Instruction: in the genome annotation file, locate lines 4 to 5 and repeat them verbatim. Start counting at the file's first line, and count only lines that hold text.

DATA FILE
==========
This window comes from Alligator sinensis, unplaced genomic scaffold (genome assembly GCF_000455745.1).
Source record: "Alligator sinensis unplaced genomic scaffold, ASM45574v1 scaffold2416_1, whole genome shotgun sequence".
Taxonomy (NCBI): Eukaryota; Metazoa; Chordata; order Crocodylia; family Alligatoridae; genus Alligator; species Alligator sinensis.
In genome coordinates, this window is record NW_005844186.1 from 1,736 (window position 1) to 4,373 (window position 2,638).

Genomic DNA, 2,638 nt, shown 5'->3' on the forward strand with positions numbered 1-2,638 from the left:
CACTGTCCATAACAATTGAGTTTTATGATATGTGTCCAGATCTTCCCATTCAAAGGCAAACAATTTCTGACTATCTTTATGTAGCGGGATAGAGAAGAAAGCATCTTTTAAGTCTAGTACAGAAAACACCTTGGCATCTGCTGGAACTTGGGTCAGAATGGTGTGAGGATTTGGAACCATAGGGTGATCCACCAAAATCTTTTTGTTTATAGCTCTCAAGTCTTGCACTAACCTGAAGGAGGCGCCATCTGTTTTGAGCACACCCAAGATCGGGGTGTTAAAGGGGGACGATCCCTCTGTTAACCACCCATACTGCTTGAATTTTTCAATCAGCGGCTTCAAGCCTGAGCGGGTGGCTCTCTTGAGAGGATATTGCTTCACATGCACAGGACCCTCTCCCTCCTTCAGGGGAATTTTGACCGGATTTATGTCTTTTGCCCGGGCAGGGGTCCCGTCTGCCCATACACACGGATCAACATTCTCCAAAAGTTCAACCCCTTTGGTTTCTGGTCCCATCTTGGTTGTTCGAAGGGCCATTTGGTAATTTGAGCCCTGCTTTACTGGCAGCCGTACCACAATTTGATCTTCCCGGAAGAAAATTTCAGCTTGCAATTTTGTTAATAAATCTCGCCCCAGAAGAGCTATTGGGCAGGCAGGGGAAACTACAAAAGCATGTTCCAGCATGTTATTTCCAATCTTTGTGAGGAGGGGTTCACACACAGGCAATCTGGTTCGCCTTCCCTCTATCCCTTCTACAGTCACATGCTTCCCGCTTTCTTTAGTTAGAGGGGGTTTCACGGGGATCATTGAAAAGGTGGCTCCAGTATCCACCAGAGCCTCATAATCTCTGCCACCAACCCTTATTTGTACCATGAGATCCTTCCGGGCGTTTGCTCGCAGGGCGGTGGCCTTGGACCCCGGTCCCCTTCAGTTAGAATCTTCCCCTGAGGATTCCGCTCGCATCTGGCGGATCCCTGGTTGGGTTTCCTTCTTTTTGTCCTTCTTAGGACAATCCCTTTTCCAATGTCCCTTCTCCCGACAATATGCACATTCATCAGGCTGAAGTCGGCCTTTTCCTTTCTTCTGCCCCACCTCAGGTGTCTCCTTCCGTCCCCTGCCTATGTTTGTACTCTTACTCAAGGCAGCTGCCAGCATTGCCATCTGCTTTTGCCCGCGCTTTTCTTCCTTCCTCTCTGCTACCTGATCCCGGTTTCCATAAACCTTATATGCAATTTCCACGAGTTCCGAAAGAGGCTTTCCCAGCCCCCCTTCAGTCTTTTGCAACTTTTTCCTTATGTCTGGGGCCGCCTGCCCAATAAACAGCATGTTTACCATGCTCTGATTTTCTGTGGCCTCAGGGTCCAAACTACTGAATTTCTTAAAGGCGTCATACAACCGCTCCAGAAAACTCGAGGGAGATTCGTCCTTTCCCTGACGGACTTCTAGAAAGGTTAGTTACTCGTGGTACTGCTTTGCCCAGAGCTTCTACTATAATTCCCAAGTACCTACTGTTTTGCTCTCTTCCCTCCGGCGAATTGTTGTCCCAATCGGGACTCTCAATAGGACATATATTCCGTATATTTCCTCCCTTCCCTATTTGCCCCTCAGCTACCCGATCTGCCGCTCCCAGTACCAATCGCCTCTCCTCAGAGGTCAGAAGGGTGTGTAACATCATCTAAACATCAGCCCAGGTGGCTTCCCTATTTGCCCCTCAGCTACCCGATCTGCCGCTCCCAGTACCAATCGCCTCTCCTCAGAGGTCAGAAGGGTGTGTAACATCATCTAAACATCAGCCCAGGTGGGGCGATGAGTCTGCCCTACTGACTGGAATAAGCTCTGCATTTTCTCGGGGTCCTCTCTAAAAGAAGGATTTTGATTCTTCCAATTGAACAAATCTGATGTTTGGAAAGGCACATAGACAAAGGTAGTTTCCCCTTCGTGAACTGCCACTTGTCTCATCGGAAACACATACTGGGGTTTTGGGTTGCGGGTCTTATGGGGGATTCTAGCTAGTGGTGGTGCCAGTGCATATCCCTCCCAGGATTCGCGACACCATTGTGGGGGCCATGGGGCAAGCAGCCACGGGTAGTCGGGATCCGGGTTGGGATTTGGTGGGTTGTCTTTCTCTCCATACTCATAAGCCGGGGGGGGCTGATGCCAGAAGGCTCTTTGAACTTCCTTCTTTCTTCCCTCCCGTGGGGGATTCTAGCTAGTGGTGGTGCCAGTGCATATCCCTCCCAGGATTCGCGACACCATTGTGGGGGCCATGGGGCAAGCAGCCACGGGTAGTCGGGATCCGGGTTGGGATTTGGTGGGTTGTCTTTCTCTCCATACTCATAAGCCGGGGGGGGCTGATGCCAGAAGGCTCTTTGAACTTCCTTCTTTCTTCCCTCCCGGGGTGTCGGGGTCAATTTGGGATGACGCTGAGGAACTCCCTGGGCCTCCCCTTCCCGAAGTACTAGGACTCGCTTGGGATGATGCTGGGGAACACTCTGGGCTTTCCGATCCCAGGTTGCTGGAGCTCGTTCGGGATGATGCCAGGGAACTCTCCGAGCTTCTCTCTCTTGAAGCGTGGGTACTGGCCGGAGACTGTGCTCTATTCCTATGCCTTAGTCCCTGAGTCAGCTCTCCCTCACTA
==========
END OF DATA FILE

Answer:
In genome coordinates, this window is record NW_005844186.1 from 1,736 (window position 1) to 4,373 (window position 2,638).

Genomic DNA, 2,638 nt, shown 5'->3' on the forward strand with positions numbered 1-2,638 from the left: